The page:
Home > Dispatches > Daily Dispatches 2014 > Daily Dispatch #208

July 31, 2014: Road Trip

Yesterday we packed it up and headed to Fairbanks, in part because Pete and I both needed a break from the ongoing routine. We wanted to visit with friends. And I wanted to meet with James Engelhardt, the University of Alaska Press acquisitions editor. We didn’t have much time to prepare for this great adventure. It was sort of like Bilbo Baggins’s having to pack it up and embark on his Lord of the Rings adventure. Used to be that I didn’t think much about embarking upon an adventure before setting out on it. Now it seems like this is a pre-requisite for embarking upon an adventure.

We returned to Cloudberry Lane where I “landed” in 1985, shortly after finishing a bicycle trip in Fairbanks. I immediately took to cabin life. The cabin was situated on property that was owned by Sean McGuire and his family. Life there can only be described as being “semi-communal.” The denizens had their own places, but were of like mind – politically and ecologically active. There was indeed a strong sense of community amongst all the Cloudberry Road residents back then.

One couple, Bill and Nancy Fuller, lived on adjoining property. Pete (who moved in with me in 1986) and I became good friends with the pair. We kept in touch after we left in 1989, and resumed the friendship in 2003, after our return to Alaska.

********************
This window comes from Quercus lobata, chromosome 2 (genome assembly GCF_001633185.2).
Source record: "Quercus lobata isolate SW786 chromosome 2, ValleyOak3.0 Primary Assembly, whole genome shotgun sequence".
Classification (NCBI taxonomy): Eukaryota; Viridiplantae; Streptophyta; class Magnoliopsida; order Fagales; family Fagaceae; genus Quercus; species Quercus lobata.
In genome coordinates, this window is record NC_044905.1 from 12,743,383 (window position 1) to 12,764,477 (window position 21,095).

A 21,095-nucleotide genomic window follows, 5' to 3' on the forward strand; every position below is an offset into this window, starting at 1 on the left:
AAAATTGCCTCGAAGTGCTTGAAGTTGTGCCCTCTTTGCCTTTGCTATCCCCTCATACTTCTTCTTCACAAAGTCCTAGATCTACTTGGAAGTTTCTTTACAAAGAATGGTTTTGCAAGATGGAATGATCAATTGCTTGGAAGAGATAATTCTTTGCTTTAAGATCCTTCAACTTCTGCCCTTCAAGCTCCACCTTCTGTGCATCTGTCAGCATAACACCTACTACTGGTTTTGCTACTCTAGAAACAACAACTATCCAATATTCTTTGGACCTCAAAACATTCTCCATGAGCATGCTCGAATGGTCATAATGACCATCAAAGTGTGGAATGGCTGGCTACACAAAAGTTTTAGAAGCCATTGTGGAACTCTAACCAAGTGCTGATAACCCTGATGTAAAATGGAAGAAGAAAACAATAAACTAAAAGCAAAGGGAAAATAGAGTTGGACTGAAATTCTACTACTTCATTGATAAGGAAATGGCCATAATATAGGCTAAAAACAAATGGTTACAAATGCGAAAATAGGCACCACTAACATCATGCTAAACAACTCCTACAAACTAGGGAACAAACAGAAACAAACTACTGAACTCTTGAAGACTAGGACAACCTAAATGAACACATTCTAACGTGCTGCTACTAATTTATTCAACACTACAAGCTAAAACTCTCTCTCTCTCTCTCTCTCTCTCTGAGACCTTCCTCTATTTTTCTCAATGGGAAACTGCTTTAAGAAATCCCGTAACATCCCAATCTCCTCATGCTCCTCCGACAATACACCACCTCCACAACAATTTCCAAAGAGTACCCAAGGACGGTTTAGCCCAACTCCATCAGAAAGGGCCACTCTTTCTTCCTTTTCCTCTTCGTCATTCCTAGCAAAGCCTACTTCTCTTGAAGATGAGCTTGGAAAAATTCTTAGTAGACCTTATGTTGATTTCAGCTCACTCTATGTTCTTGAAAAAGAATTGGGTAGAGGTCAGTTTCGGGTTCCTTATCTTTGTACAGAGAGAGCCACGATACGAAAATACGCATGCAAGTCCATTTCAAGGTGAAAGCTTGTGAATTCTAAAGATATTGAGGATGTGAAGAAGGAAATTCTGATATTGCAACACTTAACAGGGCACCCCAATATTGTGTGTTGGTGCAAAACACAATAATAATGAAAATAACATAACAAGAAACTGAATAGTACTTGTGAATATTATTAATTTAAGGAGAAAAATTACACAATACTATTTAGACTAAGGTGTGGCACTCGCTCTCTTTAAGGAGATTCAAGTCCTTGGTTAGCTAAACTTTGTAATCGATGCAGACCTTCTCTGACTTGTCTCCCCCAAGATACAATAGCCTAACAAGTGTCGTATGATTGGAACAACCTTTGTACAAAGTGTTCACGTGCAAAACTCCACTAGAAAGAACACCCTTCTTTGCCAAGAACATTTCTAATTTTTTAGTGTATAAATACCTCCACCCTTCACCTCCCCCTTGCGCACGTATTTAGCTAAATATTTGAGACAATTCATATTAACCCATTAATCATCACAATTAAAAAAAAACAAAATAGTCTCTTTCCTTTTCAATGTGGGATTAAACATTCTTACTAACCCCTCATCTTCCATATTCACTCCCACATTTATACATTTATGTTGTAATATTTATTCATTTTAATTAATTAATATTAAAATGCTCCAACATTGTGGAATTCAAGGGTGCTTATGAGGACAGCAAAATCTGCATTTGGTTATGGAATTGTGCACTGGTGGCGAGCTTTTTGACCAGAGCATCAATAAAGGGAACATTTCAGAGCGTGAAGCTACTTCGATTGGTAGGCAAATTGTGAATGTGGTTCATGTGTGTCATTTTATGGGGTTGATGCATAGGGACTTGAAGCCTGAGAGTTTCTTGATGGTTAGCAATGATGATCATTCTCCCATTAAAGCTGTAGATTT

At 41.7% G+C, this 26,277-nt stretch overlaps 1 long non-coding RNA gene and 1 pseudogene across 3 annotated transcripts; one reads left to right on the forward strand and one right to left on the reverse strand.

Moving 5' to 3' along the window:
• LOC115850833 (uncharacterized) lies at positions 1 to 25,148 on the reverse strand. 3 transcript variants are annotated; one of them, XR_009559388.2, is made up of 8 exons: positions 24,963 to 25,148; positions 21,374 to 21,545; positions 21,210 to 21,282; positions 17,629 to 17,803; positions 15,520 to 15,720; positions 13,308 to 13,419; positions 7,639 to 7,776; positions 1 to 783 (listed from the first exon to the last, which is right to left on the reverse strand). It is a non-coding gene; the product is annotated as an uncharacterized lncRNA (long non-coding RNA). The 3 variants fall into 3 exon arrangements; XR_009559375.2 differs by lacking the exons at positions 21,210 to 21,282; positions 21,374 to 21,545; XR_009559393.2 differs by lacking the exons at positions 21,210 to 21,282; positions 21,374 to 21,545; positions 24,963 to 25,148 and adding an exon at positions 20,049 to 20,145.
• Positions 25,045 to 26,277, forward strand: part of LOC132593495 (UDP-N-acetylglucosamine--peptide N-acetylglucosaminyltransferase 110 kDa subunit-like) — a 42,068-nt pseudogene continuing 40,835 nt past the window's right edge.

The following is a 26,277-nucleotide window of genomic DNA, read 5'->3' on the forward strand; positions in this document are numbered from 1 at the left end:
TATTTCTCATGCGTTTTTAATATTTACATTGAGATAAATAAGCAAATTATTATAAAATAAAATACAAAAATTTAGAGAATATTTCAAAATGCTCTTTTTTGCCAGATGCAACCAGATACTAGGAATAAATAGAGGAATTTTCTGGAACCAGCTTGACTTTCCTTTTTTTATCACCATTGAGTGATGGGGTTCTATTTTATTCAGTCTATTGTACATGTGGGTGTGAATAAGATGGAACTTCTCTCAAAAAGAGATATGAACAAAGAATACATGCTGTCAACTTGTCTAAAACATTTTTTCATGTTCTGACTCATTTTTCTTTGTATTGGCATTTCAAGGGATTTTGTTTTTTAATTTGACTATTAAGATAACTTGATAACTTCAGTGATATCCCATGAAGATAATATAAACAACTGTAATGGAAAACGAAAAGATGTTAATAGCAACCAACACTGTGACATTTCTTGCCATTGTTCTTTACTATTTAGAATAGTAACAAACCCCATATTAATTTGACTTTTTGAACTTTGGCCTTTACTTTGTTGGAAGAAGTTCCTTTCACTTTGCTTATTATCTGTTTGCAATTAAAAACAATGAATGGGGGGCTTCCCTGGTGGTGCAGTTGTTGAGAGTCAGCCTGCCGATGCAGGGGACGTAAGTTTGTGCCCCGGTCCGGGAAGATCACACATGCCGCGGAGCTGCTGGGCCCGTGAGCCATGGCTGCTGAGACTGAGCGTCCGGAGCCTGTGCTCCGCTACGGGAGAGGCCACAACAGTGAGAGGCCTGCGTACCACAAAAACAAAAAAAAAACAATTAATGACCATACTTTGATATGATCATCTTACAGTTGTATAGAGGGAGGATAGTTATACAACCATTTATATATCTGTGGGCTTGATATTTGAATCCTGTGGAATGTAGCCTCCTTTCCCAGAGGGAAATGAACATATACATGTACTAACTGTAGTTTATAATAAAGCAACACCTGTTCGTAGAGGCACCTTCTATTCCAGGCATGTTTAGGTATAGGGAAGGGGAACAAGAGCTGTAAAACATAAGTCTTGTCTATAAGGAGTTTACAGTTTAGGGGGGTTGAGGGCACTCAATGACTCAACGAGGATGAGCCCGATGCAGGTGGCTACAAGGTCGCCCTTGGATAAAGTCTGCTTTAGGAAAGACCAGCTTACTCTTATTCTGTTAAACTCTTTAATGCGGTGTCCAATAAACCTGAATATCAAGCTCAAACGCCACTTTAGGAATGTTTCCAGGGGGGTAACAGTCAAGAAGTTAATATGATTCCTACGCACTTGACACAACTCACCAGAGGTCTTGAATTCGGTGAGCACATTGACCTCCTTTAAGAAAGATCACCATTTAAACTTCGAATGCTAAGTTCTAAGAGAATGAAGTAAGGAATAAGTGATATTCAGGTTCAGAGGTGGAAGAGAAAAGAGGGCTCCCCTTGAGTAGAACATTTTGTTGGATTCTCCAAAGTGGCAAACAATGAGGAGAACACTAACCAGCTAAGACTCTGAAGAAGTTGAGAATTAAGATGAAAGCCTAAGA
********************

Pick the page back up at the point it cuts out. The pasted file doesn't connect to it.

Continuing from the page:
Bill died in July, 2007. He was then in his 80s. His wife Nancy, his daughter Emily, and his two grandchildren, Jarrett and Jasmine, survived him. Nancy, now 89, has been spending her winters with her family in Katy, Texas and her summers at her Cloudberry Road place. She can no longer do this. So she’s going to sell the property and perhaps make a permanent move to Katy.

During the course of our visit, the entire family was packing up and moving out stuff. It did not seem to me that there was any logic behind the group’s organizational skills, though I could be wrong. I ended up taking on the long-term role of archivist. Emily was going to toss Bill’s journals when I intervened. I later retreated in Bill’s study and retrieved photos, books, letters, journals, and personal memorabilia. I then told everyone present that I’d keep this material safe until someone in the family expressed an interest in having it.

I will go through it slowly, and in time I’ll sort it out. Bill, I think, would be pleased that I took on this task.

There were many amazing coincidences, coincidence being an unexpected happenstance. One was that in the later afternoon Pete appeared with something that I’d been looking for some time – that is Bill’s Swiss Army Knife. After Bill’s death I even went into his study looking for it. I wanted it because I knew that it was something Bill had carried with him for many years. I saw that Pete had it, and literally grabbed it out of his hands. Odd, to have wanted this very item and to now have it in hand.

I’m okay with being Bill’s archivist. And I might consider being Bill’s biographer. I felt a kinship with Bill – artist, actor, poet, musician. And perhaps a complicated soul. In going through his papers, I might get to know him better. Right now I don’t know why this is important – but it is.

Next: 209. 8/1/14: Onward and Upward with the Arts